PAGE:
To establish a prima facie case under the New Jersey Law Against Discrimination, a plaintiff must demonstrate that (1) her or she is a member of a protected group; (2) he or she was performing the job at a level that met the employer’s legitimate expectations; (3) an adverse employment action was taken against the employee; and (4) the challenged decision took place under circumstances that give rise to unlawful discrimination.  See Williams v. Pemberton Twp. Pub. Schools, 323 N.J. Super. 490, 502 (App. Div. 1999).  If the employee establishes a prima facie case, the burden of production shifts to the employer to establish a legitimate non-discriminatory reason for the adverse employment action.  See Bergen Commercial Bank v. Sissler, 157 N.J. 188, 210 (1999).  If a non-discriminatory basis is shown, the plaintiff must establish, by a preponderance of the evidence, that the alleged justification is a pretext for discrimination.  See Zive v. Stanley Roberts, Inc., 182 N.J. 436, 449 (2005).  However, it is important to understand how New Jersey courts analyze the employer’s “legitimate non-discriminatory” explanation for the termination in the context of a reduction in force.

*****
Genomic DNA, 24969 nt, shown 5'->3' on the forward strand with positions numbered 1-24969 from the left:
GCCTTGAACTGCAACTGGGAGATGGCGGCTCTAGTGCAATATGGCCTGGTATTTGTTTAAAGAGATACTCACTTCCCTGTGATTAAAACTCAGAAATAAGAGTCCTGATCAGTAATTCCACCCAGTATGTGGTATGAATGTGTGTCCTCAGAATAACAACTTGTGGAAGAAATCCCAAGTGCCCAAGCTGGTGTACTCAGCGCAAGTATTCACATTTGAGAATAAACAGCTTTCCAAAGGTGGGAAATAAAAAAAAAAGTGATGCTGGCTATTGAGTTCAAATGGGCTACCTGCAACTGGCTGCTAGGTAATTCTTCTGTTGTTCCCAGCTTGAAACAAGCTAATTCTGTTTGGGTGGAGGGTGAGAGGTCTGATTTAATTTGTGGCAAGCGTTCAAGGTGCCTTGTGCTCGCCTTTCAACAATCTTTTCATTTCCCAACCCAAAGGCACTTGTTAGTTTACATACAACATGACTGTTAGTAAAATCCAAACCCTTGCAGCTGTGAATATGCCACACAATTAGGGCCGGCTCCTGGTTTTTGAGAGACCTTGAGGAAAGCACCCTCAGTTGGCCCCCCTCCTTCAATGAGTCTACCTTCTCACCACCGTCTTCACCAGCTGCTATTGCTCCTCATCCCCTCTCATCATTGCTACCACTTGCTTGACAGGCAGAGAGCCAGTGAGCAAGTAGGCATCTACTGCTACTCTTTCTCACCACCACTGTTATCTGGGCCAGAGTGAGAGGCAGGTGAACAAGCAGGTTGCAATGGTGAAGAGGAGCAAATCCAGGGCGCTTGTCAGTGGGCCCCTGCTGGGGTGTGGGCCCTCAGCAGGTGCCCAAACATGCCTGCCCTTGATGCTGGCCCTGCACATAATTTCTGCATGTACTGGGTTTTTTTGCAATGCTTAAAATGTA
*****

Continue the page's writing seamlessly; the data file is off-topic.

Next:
Indeed, among the factors that courts analyze when reviewing whether an employee’s termination is the result of a “good faith” reduction in force are as follows: (1) whether the business reasons for the reduction in force and the anticipated economic savings therefrom were adequately documented; (2) the number of employees or percentage of the company’s work force affected by the reduction in force; (3) the existence of adequately documented selection criteria and procedures for implementation of the reduction in force; (4) whether reduction in force decisions were made on the basis of objective job related criteria and procedures or by reference to the individuals occupying the affected positions; (5) whether reduction in force decisions were based on fair and objective performance evaluations of the affected employees; and (6) whether there was any consideration of alternatives to laying off employees to achieve the economic savings anticipated from the reduction in force, such as shortened work weeks or work days, temporary shutdowns, voluntary reverse seniority layoffs with partial-pay, work-sharing, reductions in authorized overtime, salary freezes or reductions, hiring freezes and/or early retirement incentive programs.   See Leahey v. Singer Sewing, Co., 302 N.J Super. 68, 79-80 (Law Div. 1996).

Based on the foregoing, affected employees should consult with legal counsel if they are subject to a reduction in force.  If you have any questions about reductions in force and/or claims under the New Jersey Law Against Discrimination, please contact the Law Office of Frank A. Custode, LLC.